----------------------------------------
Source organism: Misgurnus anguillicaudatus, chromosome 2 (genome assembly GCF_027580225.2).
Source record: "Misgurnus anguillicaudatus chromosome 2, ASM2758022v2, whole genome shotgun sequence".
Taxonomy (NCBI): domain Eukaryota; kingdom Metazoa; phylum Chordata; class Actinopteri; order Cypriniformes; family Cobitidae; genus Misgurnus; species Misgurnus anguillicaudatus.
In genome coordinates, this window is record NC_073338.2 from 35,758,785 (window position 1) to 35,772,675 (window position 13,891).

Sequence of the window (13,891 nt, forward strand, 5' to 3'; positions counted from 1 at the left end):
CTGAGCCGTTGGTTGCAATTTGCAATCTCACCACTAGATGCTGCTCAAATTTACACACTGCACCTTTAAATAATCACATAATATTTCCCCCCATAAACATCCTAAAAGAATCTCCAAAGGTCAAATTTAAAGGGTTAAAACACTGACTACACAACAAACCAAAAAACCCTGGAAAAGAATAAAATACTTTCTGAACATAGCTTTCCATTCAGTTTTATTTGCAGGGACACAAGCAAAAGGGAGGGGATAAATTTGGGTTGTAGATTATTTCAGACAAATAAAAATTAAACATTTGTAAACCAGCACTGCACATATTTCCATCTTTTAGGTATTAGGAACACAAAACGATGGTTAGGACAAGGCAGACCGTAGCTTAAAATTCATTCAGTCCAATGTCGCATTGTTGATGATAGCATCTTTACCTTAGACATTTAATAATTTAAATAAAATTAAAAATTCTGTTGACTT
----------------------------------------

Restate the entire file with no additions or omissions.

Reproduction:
Source organism: Misgurnus anguillicaudatus, chromosome 2 (genome assembly GCF_027580225.2).
Source record: "Misgurnus anguillicaudatus chromosome 2, ASM2758022v2, whole genome shotgun sequence".
Taxonomy (NCBI): domain Eukaryota; kingdom Metazoa; phylum Chordata; class Actinopteri; order Cypriniformes; family Cobitidae; genus Misgurnus; species Misgurnus anguillicaudatus.
In genome coordinates, this window is record NC_073338.2 from 35,758,785 (window position 1) to 35,772,675 (window position 13,891).

Sequence of the window (13,891 nt, forward strand, 5' to 3'; positions counted from 1 at the left end):
CTGAGCCGTTGGTTGCAATTTGCAATCTCACCACTAGATGCTGCTCAAATTTACACACTGCACCTTTAAATAATCACATAATATTTCCCCCCATAAACATCCTAAAAGAATCTCCAAAGGTCAAATTTAAAGGGTTAAAACACTGACTACACAACAAACCAAAAAACCCTGGAAAAGAATAAAATACTTTCTGAACATAGCTTTCCATTCAGTTTTATTTGCAGGGACACAAGCAAAAGGGAGGGGATAAATTTGGGTTGTAGATTATTTCAGACAAATAAAAATTAAACATTTGTAAACCAGCACTGCACATATTTCCATCTTTTAGGTATTAGGAACACAAAACGATGGTTAGGACAAGGCAGACCGTAGCTTAAAATTCATTCAGTCCAATGTCGCATTGTTGATGATAGCATCTTTACCTTAGACATTTAATAATTTAAATAAAATTAAAAATTCTGTTGACTT